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7 Ways To Avoid Being A ‘broke’ Real Estate Broker

For many real estate agents, a logical step on their path of professional development is becoming a real estate broker, then working as either a managing broker or a broker-owner.

However, unlike other industries where promotion to the management level is generally tied to additional income, some brokers find themselves struggling to perform at the same financial level as their most successful agents.

For brokers who are franchise owners in a big-box brokerage model, upstream costs can make it difficult to maintain profitability. For brokers who are indie broker-owners, overhead and operating costs can make it practically impossible, especially during the start-up years.

It’s no fun being the broke broker, and it can keep you from offering your agents the support they need to grow their businesses and, by extension, your business. Here are seven ways to ensure you avoid being the brokest person in your business:

1. Determine whether you’ll be a competing or non-competing broker

You may find that you can’t secure your own income without being in production, at least initially. Make sure that you have a plan in place to feed leads to your agents as needed or that the agents you’re recruiting are experienced enough that they won’t feel like you’re working against their interests.

2. Develop a profitable commission structure

Make sure that you crunch the numbers on your commission structure to ensure you can operate profitably and in a way that allows you to earn an income that’s fair, competitive and aligned with market standards for your area.

3. Focus on volume or premium listings (or both)

Make sure that your marketing and branding allows your agents to secure higher volume or premium listings so that they (and you) can generate larger commissions. Provide the support and resources needed to help your agents work in these markets.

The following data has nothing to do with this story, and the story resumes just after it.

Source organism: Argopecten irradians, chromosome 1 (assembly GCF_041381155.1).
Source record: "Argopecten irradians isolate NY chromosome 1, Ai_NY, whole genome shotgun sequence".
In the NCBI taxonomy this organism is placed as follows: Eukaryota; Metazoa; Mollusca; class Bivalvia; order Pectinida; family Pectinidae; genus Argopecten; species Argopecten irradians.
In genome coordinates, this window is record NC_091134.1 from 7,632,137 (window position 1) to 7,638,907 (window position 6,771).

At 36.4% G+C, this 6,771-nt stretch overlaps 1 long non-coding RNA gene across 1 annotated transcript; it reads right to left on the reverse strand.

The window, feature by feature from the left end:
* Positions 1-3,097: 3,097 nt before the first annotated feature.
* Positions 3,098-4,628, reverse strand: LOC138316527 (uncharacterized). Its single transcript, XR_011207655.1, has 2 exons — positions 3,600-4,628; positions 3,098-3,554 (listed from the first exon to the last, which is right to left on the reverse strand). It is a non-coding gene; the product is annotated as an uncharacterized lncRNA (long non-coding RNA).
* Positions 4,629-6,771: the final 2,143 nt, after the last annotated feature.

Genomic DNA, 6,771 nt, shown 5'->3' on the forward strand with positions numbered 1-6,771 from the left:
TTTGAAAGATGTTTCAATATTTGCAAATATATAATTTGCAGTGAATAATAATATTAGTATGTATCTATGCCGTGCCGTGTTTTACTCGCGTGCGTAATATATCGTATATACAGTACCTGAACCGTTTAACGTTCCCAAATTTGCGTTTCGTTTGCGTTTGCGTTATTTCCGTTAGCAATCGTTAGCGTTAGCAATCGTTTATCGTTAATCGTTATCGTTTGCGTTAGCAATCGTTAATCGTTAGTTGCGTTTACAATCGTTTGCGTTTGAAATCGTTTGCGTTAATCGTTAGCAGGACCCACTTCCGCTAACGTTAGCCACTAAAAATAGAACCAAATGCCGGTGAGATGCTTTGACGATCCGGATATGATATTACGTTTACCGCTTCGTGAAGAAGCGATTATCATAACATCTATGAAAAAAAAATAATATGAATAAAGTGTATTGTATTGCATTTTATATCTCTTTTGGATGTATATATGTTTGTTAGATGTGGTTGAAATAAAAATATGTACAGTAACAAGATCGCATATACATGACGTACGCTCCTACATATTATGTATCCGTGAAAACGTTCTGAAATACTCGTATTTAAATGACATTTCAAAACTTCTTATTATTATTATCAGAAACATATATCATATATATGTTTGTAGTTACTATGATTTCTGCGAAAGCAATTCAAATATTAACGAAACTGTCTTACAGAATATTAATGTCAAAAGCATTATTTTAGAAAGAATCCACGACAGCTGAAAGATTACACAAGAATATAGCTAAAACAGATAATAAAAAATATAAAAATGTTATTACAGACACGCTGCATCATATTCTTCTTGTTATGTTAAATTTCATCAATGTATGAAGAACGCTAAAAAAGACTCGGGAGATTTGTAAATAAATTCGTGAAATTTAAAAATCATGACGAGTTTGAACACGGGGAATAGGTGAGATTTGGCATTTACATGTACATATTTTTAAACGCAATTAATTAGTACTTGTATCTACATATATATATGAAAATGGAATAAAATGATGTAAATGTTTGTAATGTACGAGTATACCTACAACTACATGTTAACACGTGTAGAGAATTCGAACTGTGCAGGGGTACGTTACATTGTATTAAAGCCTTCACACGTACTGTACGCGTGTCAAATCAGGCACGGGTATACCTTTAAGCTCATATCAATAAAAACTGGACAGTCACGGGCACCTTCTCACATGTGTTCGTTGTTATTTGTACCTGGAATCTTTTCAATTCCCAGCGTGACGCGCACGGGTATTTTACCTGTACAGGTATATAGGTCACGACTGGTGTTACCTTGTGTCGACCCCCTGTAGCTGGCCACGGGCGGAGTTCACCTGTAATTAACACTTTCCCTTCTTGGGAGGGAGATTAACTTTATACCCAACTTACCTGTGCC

4. Leverage your expertise

Perhaps you have a wide network that allows you to develop relationships with other brokers and pursue high-net-worth clients. Perhaps you’ve developed specialized expertise that would allow your brokerage to dominate a specific niche or market segment. Position yourself as an industry leader and subject matter expert, and develop your unique value proposition to enhance the reputation of both your and your firm.

5. Optimize your management

Make sure that you’re doing what’s best for your agents so that they can produce at the highest possible level — and so that you spend less time on recruitment, onboarding and retention activities. Expand your team in a smart way so they’re happy to support each other instead of competing with each other for crumbs.

6. Diversify streams of income

Add additional services to your brokerage’s offerings, from property management to consultation and investment services. Pursue strategic partnerships with lenders or title companies. Start a real estate school or use your professional expertise to develop your own real estate investment portfolio. The more ways you make money, the higher your income and the better protected you are in the face of market adjustments.

7. Draw on the expertise of others

Work with a tax strategist and employ a fractional CFO to ensure that you’re making smart decisions with every dime that goes in or out of your brokerage. Make sure that you’re doubling down on the activities that generate revenue and delegating the support tasks to others so that you can use your talents in the best way possible.

Your financial success depends on your agents — and vice versa. Make sure that you’re creating a business where everyone can succeed, including (and especially) you.

Troy Palmquist is director of growth for eXp California.

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